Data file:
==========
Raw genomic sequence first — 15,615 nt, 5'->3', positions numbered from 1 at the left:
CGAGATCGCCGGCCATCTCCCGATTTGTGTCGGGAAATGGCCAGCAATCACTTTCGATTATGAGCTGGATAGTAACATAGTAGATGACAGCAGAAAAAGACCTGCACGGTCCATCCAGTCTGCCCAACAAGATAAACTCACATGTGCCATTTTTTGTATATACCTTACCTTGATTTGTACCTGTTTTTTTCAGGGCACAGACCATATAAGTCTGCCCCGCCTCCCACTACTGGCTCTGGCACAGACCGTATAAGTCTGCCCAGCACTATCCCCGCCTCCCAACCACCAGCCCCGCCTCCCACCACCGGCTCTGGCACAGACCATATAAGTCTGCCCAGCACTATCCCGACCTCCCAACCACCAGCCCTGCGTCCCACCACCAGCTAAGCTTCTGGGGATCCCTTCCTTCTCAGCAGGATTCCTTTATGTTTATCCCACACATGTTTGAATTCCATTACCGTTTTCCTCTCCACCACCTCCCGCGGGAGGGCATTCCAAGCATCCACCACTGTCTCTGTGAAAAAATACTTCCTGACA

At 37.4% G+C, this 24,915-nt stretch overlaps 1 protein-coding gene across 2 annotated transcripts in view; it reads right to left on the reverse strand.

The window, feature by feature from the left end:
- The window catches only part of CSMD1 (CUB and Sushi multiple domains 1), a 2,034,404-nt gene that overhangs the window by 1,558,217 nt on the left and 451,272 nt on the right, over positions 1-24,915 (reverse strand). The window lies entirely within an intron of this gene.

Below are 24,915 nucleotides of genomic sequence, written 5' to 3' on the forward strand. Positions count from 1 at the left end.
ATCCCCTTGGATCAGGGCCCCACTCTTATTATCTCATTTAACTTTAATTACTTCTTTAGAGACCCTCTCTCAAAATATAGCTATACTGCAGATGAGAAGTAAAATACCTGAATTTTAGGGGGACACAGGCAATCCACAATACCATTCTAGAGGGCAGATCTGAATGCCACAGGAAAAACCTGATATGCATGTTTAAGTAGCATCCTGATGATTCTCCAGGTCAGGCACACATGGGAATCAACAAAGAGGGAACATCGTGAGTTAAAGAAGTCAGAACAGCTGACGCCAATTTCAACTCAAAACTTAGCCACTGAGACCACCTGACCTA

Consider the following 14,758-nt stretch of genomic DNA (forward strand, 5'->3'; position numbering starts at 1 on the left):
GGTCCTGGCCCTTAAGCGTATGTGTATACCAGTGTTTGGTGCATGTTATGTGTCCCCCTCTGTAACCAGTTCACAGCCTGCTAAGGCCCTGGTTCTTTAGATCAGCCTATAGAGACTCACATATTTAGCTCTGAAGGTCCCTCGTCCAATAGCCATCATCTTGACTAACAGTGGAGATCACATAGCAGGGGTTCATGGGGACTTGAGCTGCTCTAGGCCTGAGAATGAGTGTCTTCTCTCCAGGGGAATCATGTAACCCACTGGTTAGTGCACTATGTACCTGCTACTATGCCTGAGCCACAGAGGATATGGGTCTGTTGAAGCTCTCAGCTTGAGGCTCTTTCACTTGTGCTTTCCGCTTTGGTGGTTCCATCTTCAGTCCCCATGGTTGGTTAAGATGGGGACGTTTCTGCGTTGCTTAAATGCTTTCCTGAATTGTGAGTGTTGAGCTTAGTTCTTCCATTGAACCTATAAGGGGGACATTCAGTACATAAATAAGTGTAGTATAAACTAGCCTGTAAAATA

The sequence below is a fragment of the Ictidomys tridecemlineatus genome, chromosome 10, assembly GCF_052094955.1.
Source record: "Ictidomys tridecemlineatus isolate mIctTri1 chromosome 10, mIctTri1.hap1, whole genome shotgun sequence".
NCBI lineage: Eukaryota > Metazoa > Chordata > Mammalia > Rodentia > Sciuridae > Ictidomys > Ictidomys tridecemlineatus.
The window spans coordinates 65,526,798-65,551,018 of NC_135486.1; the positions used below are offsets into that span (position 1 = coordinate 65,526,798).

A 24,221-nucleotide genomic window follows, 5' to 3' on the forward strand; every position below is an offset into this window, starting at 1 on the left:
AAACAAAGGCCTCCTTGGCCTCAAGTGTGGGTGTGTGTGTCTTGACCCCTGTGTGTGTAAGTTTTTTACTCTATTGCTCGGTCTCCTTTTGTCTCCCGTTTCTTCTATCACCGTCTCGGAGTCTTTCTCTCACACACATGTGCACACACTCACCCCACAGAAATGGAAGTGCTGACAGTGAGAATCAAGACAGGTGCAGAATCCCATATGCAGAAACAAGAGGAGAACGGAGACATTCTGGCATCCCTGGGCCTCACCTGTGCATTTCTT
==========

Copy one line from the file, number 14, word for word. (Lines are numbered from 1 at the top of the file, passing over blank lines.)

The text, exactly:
A 24,221-nucleotide genomic window follows, 5' to 3' on the forward strand; every position below is an offset into this window, starting at 1 on the left: